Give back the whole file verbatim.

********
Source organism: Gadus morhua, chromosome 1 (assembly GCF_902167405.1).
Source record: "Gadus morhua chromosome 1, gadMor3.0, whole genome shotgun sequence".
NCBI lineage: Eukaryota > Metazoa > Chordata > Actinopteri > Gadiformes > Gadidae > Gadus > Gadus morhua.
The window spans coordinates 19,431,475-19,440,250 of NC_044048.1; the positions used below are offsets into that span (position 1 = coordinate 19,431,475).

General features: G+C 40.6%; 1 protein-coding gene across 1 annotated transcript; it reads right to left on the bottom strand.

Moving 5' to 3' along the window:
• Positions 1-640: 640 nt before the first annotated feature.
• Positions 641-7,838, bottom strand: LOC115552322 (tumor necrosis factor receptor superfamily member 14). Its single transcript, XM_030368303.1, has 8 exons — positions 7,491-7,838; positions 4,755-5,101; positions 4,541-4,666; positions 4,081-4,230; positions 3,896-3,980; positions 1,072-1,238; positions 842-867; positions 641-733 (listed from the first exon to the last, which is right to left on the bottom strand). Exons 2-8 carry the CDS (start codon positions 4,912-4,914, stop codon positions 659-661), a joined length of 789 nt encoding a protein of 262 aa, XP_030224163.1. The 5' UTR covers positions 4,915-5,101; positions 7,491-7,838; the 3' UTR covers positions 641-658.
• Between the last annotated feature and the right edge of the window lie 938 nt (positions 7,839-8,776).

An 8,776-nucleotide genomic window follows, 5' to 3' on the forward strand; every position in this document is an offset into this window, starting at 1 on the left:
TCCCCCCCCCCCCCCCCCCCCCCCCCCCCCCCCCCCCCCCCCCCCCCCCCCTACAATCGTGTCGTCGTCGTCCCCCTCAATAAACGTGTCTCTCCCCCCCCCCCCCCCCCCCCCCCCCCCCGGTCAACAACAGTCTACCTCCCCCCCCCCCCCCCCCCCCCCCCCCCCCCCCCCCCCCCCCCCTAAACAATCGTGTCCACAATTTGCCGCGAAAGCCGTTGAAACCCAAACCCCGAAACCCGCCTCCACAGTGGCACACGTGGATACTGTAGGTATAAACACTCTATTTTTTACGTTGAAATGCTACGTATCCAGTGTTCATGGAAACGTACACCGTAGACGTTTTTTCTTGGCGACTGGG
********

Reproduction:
Source organism: Gadus morhua, chromosome 1 (assembly GCF_902167405.1).
Source record: "Gadus morhua chromosome 1, gadMor3.0, whole genome shotgun sequence".
NCBI lineage: Eukaryota > Metazoa > Chordata > Actinopteri > Gadiformes > Gadidae > Gadus > Gadus morhua.
The window spans coordinates 19,431,475-19,440,250 of NC_044048.1; the positions used below are offsets into that span (position 1 = coordinate 19,431,475).

General features: G+C 40.6%; 1 protein-coding gene across 1 annotated transcript; it reads right to left on the bottom strand.

Moving 5' to 3' along the window:
• Positions 1-640: 640 nt before the first annotated feature.
• Positions 641-7,838, bottom strand: LOC115552322 (tumor necrosis factor receptor superfamily member 14). Its single transcript, XM_030368303.1, has 8 exons — positions 7,491-7,838; positions 4,755-5,101; positions 4,541-4,666; positions 4,081-4,230; positions 3,896-3,980; positions 1,072-1,238; positions 842-867; positions 641-733 (listed from the first exon to the last, which is right to left on the bottom strand). Exons 2-8 carry the CDS (start codon positions 4,912-4,914, stop codon positions 659-661), a joined length of 789 nt encoding a protein of 262 aa, XP_030224163.1. The 5' UTR covers positions 4,915-5,101; positions 7,491-7,838; the 3' UTR covers positions 641-658.
• Between the last annotated feature and the right edge of the window lie 938 nt (positions 7,839-8,776).

An 8,776-nucleotide genomic window follows, 5' to 3' on the forward strand; every position in this document is an offset into this window, starting at 1 on the left:
TCCCCCCCCCCCCCCCCCCCCCCCCCCCCCCCCCCCCCCCCCCCCCCCCCCTACAATCGTGTCGTCGTCGTCCCCCTCAATAAACGTGTCTCTCCCCCCCCCCCCCCCCCCCCCCCCCCCCGGTCAACAACAGTCTACCTCCCCCCCCCCCCCCCCCCCCCCCCCCCCCCCCCCCCCCCCCCCTAAACAATCGTGTCCACAATTTGCCGCGAAAGCCGTTGAAACCCAAACCCCGAAACCCGCCTCCACAGTGGCACACGTGGATACTGTAGGTATAAACACTCTATTTTTTACGTTGAAATGCTACGTATCCAGTGTTCATGGAAACGTACACCGTAGACGTTTTTTCTTGGCGACTGGG